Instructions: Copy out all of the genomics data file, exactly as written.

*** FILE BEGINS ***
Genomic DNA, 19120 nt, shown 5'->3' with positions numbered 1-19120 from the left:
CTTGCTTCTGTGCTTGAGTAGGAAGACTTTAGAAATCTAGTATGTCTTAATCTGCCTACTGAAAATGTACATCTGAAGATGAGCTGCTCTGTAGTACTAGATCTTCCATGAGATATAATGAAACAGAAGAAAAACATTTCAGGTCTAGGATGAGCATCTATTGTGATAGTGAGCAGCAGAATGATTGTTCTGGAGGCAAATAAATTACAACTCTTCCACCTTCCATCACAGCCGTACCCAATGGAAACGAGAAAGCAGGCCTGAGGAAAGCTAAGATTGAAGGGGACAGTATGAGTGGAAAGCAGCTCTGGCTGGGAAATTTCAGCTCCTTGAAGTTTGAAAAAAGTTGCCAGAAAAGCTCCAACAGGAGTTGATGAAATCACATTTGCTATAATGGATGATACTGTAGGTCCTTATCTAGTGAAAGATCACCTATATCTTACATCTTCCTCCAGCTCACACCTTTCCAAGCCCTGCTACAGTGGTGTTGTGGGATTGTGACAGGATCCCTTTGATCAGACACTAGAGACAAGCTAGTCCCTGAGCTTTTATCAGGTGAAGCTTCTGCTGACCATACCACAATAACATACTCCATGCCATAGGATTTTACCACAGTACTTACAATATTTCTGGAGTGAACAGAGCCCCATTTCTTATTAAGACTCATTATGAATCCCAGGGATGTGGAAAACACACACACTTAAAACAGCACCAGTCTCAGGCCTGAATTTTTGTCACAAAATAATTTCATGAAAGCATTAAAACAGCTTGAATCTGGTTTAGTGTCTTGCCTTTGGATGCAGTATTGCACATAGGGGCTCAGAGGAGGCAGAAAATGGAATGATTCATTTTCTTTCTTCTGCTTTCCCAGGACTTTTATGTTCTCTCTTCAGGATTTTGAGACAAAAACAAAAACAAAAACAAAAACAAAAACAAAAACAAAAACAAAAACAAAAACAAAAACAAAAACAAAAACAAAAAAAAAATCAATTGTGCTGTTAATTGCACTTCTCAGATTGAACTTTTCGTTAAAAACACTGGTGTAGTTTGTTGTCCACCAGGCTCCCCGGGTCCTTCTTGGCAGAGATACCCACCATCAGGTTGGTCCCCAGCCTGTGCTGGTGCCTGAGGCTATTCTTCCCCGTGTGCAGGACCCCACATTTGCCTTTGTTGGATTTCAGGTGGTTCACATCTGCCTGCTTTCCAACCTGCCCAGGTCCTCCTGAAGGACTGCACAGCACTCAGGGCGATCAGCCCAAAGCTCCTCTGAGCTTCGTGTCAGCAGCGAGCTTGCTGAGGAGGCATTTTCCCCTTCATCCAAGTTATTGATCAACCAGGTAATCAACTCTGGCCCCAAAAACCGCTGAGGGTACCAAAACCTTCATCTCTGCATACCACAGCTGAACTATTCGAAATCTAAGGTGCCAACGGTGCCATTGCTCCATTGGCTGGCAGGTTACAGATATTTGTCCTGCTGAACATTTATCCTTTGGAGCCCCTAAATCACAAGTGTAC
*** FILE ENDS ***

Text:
Genomic DNA, 19120 nt, shown 5'->3' with positions numbered 1-19120 from the left:
CTTGCTTCTGTGCTTGAGTAGGAAGACTTTAGAAATCTAGTATGTCTTAATCTGCCTACTGAAAATGTACATCTGAAGATGAGCTGCTCTGTAGTACTAGATCTTCCATGAGATATAATGAAACAGAAGAAAAACATTTCAGGTCTAGGATGAGCATCTATTGTGATAGTGAGCAGCAGAATGATTGTTCTGGAGGCAAATAAATTACAACTCTTCCACCTTCCATCACAGCCGTACCCAATGGAAACGAGAAAGCAGGCCTGAGGAAAGCTAAGATTGAAGGGGACAGTATGAGTGGAAAGCAGCTCTGGCTGGGAAATTTCAGCTCCTTGAAGTTTGAAAAAAGTTGCCAGAAAAGCTCCAACAGGAGTTGATGAAATCACATTTGCTATAATGGATGATACTGTAGGTCCTTATCTAGTGAAAGATCACCTATATCTTACATCTTCCTCCAGCTCACACCTTTCCAAGCCCTGCTACAGTGGTGTTGTGGGATTGTGACAGGATCCCTTTGATCAGACACTAGAGACAAGCTAGTCCCTGAGCTTTTATCAGGTGAAGCTTCTGCTGACCATACCACAATAACATACTCCATGCCATAGGATTTTACCACAGTACTTACAATATTTCTGGAGTGAACAGAGCCCCATTTCTTATTAAGACTCATTATGAATCCCAGGGATGTGGAAAACACACACACTTAAAACAGCACCAGTCTCAGGCCTGAATTTTTGTCACAAAATAATTTCATGAAAGCATTAAAACAGCTTGAATCTGGTTTAGTGTCTTGCCTTTGGATGCAGTATTGCACATAGGGGCTCAGAGGAGGCAGAAAATGGAATGATTCATTTTCTTTCTTCTGCTTTCCCAGGACTTTTATGTTCTCTCTTCAGGATTTTGAGACAAAAACAAAAACAAAAACAAAAACAAAAACAAAAACAAAAACAAAAACAAAAACAAAAACAAAAACAAAAACAAAAAAAAAATCAATTGTGCTGTTAATTGCACTTCTCAGATTGAACTTTTCGTTAAAAACACTGGTGTAGTTTGTTGTCCACCAGGCTCCCCGGGTCCTTCTTGGCAGAGATACCCACCATCAGGTTGGTCCCCAGCCTGTGCTGGTGCCTGAGGCTATTCTTCCCCGTGTGCAGGACCCCACATTTGCCTTTGTTGGATTTCAGGTGGTTCACATCTGCCTGCTTTCCAACCTGCCCAGGTCCTCCTGAAGGACTGCACAGCACTCAGGGCGATCAGCCCAAAGCTCCTCTGAGCTTCGTGTCAGCAGCGAGCTTGCTGAGGAGGCATTTTCCCCTTCATCCAAGTTATTGATCAACCAGGTAATCAACTCTGGCCCCAAAAACCGCTGAGGGTACCAAAACCTTCATCTCTGCATACCACAGCTGAACTATTCGAAATCTAAGGTGCCAACGGTGCCATTGCTCCATTGGCTGGCAGGTTACAGATATTTGTCCTGCTGAACATTTATCCTTTGGAGCCCCTAAATCACAAGTGTAC